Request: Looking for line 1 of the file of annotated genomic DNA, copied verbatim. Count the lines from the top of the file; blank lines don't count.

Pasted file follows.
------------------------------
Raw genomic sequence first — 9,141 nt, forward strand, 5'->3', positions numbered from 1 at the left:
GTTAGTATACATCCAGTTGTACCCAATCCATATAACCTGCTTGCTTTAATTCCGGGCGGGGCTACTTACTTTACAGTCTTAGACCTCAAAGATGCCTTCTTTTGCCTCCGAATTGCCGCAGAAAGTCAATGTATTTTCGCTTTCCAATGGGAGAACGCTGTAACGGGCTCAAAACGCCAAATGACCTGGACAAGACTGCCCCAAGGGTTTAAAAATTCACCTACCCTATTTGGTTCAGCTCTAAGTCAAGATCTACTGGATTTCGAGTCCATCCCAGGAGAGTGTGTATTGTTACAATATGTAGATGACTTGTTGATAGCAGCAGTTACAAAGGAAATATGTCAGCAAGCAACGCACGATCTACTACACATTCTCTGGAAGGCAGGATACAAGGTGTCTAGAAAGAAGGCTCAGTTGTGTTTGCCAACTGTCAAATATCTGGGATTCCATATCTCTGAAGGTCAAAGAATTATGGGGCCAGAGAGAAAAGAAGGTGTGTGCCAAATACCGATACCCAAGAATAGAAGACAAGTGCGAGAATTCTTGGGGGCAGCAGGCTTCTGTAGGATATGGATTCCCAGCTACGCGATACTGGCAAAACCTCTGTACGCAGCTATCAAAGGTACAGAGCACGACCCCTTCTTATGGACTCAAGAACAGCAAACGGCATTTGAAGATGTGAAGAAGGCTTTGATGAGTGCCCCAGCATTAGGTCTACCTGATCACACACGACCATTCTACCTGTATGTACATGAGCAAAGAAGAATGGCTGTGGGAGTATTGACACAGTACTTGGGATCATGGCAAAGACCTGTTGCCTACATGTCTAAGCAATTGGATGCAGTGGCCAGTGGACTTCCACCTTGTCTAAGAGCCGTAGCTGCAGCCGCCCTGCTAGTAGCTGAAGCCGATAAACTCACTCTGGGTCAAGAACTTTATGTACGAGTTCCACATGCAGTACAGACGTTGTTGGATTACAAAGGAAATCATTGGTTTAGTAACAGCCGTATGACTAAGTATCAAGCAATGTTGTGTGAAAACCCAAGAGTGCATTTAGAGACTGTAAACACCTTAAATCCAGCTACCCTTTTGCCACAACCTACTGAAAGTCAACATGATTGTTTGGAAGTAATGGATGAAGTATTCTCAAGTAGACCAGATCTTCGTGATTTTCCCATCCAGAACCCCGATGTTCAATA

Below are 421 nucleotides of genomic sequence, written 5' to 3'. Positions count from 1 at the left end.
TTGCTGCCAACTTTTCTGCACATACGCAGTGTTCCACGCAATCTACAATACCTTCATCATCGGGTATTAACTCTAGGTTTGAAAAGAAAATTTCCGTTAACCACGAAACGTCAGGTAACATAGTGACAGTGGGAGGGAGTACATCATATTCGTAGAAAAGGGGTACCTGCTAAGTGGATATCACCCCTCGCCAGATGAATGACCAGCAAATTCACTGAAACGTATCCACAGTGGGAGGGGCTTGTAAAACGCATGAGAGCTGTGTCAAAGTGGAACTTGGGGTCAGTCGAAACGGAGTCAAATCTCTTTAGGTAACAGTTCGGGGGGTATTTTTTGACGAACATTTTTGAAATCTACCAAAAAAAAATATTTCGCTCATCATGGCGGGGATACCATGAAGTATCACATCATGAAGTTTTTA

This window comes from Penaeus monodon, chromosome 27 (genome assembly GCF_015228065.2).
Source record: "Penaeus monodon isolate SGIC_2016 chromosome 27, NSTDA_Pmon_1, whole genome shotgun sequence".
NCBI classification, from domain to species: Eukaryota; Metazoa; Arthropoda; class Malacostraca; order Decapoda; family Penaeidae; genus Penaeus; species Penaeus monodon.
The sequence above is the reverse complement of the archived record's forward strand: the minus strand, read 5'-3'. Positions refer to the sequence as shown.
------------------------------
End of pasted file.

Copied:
Raw genomic sequence first — 9,141 nt, forward strand, 5'->3', positions numbered from 1 at the left: